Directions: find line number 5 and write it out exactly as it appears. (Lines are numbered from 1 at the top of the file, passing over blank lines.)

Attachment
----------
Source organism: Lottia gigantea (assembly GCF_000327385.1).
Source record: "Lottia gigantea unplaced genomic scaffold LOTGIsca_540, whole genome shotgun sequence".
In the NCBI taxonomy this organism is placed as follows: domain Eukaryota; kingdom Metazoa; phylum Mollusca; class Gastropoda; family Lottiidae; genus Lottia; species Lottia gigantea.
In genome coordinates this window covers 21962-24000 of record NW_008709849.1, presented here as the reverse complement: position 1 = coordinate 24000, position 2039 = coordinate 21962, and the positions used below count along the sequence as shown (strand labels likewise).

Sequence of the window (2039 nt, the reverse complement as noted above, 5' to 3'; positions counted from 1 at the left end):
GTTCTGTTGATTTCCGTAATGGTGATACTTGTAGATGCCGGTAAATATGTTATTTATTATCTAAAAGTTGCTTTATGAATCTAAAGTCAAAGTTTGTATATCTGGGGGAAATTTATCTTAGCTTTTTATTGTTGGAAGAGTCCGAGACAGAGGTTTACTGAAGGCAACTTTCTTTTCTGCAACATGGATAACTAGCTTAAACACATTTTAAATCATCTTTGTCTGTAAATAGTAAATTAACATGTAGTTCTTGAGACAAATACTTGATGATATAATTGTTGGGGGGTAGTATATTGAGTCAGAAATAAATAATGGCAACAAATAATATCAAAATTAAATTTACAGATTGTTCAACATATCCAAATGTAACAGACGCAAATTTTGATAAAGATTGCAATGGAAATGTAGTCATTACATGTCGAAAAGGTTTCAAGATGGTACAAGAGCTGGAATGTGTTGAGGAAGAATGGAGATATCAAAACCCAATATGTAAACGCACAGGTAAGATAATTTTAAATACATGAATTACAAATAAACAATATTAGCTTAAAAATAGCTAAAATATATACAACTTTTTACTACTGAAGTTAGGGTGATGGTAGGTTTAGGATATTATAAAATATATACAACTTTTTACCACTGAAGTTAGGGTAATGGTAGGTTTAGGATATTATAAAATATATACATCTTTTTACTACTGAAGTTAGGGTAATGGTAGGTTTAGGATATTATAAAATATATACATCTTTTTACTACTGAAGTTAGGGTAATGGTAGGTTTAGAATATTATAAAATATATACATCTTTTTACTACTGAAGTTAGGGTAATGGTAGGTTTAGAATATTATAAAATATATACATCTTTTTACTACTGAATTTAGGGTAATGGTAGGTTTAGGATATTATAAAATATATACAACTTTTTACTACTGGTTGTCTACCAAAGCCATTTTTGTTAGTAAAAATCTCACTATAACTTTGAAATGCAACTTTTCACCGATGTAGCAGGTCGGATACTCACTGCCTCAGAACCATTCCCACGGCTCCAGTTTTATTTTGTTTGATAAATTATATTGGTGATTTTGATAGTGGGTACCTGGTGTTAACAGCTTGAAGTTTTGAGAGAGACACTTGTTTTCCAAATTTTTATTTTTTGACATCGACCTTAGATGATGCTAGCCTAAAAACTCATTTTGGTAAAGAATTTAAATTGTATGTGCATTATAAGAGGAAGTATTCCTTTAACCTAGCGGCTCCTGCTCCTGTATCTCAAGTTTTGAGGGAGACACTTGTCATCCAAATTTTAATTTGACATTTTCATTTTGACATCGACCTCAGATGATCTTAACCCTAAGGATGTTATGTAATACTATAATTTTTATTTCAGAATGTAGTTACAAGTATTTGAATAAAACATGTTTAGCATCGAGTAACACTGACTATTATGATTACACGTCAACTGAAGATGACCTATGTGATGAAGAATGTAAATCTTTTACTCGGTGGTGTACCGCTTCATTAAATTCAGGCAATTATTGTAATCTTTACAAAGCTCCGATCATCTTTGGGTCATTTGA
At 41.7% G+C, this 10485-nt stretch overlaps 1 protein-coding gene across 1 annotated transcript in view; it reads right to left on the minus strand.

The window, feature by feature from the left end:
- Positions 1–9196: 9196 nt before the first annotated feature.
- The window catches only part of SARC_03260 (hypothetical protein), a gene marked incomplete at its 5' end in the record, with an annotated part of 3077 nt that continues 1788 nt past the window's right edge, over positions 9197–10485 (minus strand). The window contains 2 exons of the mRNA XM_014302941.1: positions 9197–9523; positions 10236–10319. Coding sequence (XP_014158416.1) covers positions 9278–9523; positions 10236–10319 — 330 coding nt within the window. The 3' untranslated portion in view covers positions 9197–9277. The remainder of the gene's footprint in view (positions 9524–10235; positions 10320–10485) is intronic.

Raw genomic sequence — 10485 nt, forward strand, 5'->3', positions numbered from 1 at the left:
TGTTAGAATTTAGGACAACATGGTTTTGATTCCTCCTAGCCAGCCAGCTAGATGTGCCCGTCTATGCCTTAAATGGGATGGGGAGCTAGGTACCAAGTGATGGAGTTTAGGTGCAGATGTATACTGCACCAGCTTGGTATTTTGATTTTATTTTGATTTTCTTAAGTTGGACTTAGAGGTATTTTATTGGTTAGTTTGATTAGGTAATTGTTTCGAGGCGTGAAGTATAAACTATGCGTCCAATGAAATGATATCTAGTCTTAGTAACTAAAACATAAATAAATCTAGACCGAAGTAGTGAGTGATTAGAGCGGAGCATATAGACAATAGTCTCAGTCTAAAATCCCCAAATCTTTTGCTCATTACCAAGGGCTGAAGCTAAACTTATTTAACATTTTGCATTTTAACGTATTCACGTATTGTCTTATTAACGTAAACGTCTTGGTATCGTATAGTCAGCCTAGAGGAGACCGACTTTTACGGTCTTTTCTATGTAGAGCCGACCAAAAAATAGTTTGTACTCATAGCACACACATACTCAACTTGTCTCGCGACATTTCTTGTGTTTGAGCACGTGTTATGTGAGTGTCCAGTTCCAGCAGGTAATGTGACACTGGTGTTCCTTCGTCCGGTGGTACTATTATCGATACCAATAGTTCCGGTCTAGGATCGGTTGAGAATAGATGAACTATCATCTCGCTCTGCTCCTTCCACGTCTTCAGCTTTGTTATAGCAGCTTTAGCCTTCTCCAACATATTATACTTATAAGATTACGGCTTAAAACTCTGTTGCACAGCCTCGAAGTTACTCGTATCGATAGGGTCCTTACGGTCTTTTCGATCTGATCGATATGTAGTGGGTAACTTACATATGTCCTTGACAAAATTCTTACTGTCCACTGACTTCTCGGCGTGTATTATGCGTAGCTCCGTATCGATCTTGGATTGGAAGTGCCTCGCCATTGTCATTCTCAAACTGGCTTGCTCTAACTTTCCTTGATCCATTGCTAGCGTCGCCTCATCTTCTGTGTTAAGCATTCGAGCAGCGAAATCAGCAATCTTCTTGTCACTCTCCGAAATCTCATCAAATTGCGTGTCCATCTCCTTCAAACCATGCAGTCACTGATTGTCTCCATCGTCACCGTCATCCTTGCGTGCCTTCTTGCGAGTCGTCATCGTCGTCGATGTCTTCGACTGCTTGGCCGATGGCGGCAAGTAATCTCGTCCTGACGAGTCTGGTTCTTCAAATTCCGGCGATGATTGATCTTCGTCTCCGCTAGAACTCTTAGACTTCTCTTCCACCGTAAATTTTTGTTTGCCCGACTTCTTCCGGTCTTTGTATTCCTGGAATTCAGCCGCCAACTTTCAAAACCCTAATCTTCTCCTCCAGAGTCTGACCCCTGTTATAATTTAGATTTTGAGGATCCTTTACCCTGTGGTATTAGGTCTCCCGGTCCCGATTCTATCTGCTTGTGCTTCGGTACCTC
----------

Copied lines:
Sequence of the window (2039 nt, the reverse complement as noted above, 5' to 3'; positions counted from 1 at the left end):